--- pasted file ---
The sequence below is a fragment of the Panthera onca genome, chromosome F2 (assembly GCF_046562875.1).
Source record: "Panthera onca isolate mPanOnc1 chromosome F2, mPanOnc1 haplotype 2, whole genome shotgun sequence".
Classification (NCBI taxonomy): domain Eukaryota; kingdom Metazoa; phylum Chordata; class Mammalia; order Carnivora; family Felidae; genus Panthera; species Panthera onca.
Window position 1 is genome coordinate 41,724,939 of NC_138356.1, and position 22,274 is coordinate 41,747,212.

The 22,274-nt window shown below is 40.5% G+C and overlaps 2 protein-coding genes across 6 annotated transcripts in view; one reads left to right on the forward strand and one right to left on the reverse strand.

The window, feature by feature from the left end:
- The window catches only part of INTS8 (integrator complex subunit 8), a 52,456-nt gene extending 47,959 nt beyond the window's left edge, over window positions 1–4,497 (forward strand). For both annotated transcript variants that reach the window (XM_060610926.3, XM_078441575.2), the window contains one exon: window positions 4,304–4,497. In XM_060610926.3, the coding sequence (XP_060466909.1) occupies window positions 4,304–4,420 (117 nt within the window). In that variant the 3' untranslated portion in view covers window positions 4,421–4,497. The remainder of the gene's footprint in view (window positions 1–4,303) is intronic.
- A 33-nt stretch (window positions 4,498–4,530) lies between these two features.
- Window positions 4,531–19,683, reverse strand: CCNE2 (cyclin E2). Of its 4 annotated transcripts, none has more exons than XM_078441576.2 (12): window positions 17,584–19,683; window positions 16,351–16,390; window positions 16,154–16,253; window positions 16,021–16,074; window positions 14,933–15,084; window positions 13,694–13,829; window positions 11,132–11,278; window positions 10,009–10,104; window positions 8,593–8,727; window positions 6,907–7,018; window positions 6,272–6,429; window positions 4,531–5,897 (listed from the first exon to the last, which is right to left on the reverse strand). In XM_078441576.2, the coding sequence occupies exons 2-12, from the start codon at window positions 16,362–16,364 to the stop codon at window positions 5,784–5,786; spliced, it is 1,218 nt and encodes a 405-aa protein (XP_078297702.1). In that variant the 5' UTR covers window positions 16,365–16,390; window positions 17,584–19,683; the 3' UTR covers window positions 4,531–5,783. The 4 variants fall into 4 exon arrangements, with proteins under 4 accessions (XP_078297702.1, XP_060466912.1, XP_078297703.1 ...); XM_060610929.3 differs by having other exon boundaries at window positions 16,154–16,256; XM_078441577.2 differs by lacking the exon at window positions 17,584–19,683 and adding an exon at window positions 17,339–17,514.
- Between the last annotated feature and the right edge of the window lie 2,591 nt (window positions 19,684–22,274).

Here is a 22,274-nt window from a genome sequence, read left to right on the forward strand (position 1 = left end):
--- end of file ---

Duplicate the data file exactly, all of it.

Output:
The sequence below is a fragment of the Panthera onca genome, chromosome F2 (assembly GCF_046562875.1).
Source record: "Panthera onca isolate mPanOnc1 chromosome F2, mPanOnc1 haplotype 2, whole genome shotgun sequence".
Classification (NCBI taxonomy): domain Eukaryota; kingdom Metazoa; phylum Chordata; class Mammalia; order Carnivora; family Felidae; genus Panthera; species Panthera onca.
Window position 1 is genome coordinate 41,724,939 of NC_138356.1, and position 22,274 is coordinate 41,747,212.

The 22,274-nt window shown below is 40.5% G+C and overlaps 2 protein-coding genes across 6 annotated transcripts in view; one reads left to right on the forward strand and one right to left on the reverse strand.

The window, feature by feature from the left end:
- The window catches only part of INTS8 (integrator complex subunit 8), a 52,456-nt gene extending 47,959 nt beyond the window's left edge, over window positions 1–4,497 (forward strand). For both annotated transcript variants that reach the window (XM_060610926.3, XM_078441575.2), the window contains one exon: window positions 4,304–4,497. In XM_060610926.3, the coding sequence (XP_060466909.1) occupies window positions 4,304–4,420 (117 nt within the window). In that variant the 3' untranslated portion in view covers window positions 4,421–4,497. The remainder of the gene's footprint in view (window positions 1–4,303) is intronic.
- A 33-nt stretch (window positions 4,498–4,530) lies between these two features.
- Window positions 4,531–19,683, reverse strand: CCNE2 (cyclin E2). Of its 4 annotated transcripts, none has more exons than XM_078441576.2 (12): window positions 17,584–19,683; window positions 16,351–16,390; window positions 16,154–16,253; window positions 16,021–16,074; window positions 14,933–15,084; window positions 13,694–13,829; window positions 11,132–11,278; window positions 10,009–10,104; window positions 8,593–8,727; window positions 6,907–7,018; window positions 6,272–6,429; window positions 4,531–5,897 (listed from the first exon to the last, which is right to left on the reverse strand). In XM_078441576.2, the coding sequence occupies exons 2-12, from the start codon at window positions 16,362–16,364 to the stop codon at window positions 5,784–5,786; spliced, it is 1,218 nt and encodes a 405-aa protein (XP_078297702.1). In that variant the 5' UTR covers window positions 16,365–16,390; window positions 17,584–19,683; the 3' UTR covers window positions 4,531–5,783. The 4 variants fall into 4 exon arrangements, with proteins under 4 accessions (XP_078297702.1, XP_060466912.1, XP_078297703.1 ...); XM_060610929.3 differs by having other exon boundaries at window positions 16,154–16,256; XM_078441577.2 differs by lacking the exon at window positions 17,584–19,683 and adding an exon at window positions 17,339–17,514.
- Between the last annotated feature and the right edge of the window lie 2,591 nt (window positions 19,684–22,274).

Here is a 22,274-nt window from a genome sequence, read left to right on the forward strand (position 1 = left end):